Toward that goal, the Irvine Lab combines state-of-the-art chemistry, polymer science, physics and immunology to address critical biological questions and medical challenges.


Early Research

Dr. Darrell Irvine received his Bachelor’s degree in Engineering Physics from the University of Pittsburgh and his Ph.D. in Polymer Science from the Massachusetts Institute of Technology.


But Irvine found himself more and more interested in immunology. “The complexity of how the immune system operates, all of these cell-cell interactions that have to happen at the right place at the right time, this enormous level of regulation—it was all just fascinating,” he says.


Later, as a Damon Runyon-Walter Winchell Postdoctoral Fellow, Dr. Irvine moved from the physical sciences to the life sciences, studying fundamental aspects of T-cell recognition in the laboratory of Mark M. Davis at Stanford University.


On his return to MIT in 2002, with a dual appointment in Materials Science & Engineering and Biological Engineering, he established a laboratory focused on the development of new materials for immunotherapy, drug delivery, and basic immunological studies.


The Lab research focuses on developing synthetic nanoparticles and microparticles that can be used to deliver vaccine antigens and immunostimulatory adjuvant molecules. These delicately engineered materials release chemicals inside the body to “program” immune cells to combat viral infections like HIV. A mechanistic understanding of the immune system provides a guide to the design of these materials but it also requires a deep understanding of the immune processes. Therefore, the Irvine Lab is made up of both engineers and immunologists. “My philosophy is that we can’t make a technology that’s really going to help against these diseases if we don’t fully understand the biology that underpins the response,” he says.


The Role of Imaging Technology

Additionally, the Irvine Lab is using new imaging technology to shed light on how individual lymphocytes can kill an HIV target.


Irvine has been particularly interested in the unique immunologic response of HIV Controllers. Sophisticated imaging measures how fast T cells, the first line of defense in the body’s immunologic response, move from one virus target to another and has demonstrated that the T cells of HIV Controllers are extremely efficient as compared to those of chronically infected patients. With almost 100 percent effectiveness, T cells of HIV Controllers kill their first encountered target very quickly– this may be one feature that distinguishes HIV controllers from others who quickly succumb to the infection is this effective first attack. In terms of vaccine design, the research suggests that you would want a large number of these cells to quickly come in and rapidly attack and kill that first wave of infected cells at the site of infection.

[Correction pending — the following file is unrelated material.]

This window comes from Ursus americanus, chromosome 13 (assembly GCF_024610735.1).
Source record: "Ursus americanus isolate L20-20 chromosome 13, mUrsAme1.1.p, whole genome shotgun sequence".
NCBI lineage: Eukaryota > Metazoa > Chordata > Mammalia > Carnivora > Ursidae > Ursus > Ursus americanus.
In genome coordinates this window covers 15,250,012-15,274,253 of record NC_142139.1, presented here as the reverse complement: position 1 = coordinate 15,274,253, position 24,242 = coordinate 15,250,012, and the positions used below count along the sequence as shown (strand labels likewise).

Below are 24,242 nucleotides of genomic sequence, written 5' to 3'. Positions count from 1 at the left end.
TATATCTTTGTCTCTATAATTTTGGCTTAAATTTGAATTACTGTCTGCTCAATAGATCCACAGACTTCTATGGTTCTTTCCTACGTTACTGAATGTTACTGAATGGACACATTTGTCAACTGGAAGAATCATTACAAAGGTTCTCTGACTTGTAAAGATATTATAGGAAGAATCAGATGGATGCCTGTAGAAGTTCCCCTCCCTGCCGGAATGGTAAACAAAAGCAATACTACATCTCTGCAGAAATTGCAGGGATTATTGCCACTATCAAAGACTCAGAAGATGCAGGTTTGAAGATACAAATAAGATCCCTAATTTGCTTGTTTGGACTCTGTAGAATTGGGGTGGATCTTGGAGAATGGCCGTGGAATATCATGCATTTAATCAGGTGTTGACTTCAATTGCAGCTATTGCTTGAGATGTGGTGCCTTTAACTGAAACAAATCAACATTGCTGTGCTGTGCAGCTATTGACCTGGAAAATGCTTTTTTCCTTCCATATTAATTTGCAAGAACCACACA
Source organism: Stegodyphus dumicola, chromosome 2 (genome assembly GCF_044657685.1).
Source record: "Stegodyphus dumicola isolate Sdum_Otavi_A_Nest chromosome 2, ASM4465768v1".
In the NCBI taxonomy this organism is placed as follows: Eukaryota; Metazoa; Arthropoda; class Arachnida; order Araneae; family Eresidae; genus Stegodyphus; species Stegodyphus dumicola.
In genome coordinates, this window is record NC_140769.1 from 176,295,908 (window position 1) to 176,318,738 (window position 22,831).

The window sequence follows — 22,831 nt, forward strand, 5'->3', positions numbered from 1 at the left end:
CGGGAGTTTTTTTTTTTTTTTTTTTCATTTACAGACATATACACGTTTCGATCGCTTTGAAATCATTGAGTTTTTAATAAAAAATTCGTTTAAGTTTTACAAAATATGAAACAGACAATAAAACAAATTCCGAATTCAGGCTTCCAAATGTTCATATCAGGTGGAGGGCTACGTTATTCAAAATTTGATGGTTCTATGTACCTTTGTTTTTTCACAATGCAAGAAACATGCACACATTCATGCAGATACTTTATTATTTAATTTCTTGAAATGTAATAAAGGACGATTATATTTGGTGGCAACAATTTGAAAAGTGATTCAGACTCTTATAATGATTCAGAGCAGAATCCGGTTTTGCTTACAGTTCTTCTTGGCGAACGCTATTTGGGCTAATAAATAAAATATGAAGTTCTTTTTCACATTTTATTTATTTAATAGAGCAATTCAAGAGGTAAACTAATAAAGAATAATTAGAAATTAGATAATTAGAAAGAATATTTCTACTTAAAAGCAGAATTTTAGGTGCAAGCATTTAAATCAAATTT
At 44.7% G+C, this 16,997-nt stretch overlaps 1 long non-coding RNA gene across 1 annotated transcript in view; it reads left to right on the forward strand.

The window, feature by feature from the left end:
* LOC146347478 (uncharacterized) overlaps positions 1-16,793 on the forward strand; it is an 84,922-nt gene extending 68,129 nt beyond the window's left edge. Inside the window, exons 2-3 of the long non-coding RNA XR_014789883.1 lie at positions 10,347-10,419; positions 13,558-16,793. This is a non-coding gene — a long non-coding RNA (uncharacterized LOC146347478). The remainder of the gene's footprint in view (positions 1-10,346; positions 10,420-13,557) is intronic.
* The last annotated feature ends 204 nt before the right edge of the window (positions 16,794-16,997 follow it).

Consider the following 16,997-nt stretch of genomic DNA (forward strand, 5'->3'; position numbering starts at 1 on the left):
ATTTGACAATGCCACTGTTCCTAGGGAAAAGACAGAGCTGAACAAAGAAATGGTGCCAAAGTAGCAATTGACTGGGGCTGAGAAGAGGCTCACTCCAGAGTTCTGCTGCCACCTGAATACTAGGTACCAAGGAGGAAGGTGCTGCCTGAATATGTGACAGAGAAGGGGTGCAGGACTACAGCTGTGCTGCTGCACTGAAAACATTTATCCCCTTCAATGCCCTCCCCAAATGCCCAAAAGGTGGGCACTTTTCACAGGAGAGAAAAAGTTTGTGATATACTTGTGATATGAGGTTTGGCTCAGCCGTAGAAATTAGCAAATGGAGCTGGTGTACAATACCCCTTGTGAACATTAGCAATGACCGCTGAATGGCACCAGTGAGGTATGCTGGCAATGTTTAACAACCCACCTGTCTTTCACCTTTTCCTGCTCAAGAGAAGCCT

Still, questions remain: After the first kill, why do T cells stop and for how long? How long does it take T cells to kill one target and then move on to another? How is it that they track down and kill these very fast-moving target cells that are able to move as rapidly as they can?


Says Irvine, “This is an exciting time to be doing this work because underlying molecular mechanisms are starting to be understood, and chains of cause and consequence are now being established.”


The Marriage of Engineering and Immunology

“To meet our goals, engineering must be married to an in-depth appreciation for the biology behind these processes,” says Dr. Irvine.


The Irvine Lab aptly demonstrates the exciting results of connecting marrying engineering and immunology.



Ragon Volunteers: BLC Celebration of Life

For a second year, the Ragon Institute has volunteered at the Boston Living Center’s Celebration of Hope.  This year the Ragon Institute team, under the leadership of Dr. Hendrik Streeck, was the largest server team at the event and raised over $4,100 which will go toward the community outreach programs of the Boston Living Center.


The Work of the Boston Living Center

The Boston Living Center (BLC) is a non-profit community and resource center whose mission is to foster the wellness of all HIV positive people and respond to the changing needs of the HIV/AIDS community.


The Annual Celebration of Life dinner is the BLC’s largest yearly event and accounts for the majority of its annual funding.  The event provides a full Thanksgiving dinner and entertainment for anyone living with HIV/AIDS, their family and loved ones.

 l-r: Volunteer servers Terry Ragon, Marylyn Addo, Susan Ragon, Bruce Walker, and Kate Walker.

l-r: Volunteer servers Terry Ragon, Marylyn Addo, Susan Ragon, Bruce Walker, and Kate Walker.


2010 Celebration of Life

This year’s Celebration of Life dinner took place on Tuesday, November 23, 2010, at the Hynes Convention Center and was a huge success.


Dr. Streeck, who recruited and organized the Ragon volunteers, called the response “overwhelming.”  Over 45 persons from both the Ragon Institute and Intersystems volunteered at the dinner in set up and break down for the event, as well as serving the dinner and staffing the coat check.  Volunteers served Thanksgiving dinner to 650 persons with HIV/AIDS and their loved ones and were invited to join as dinner guests as well.


BLC Director of Development and Communications, Marc Davino, gave a special thanks to the Ragon Institute for its generous support.  “The Ragon Institute has been very kind to the BLC the last two Thanksgiving events,” he said.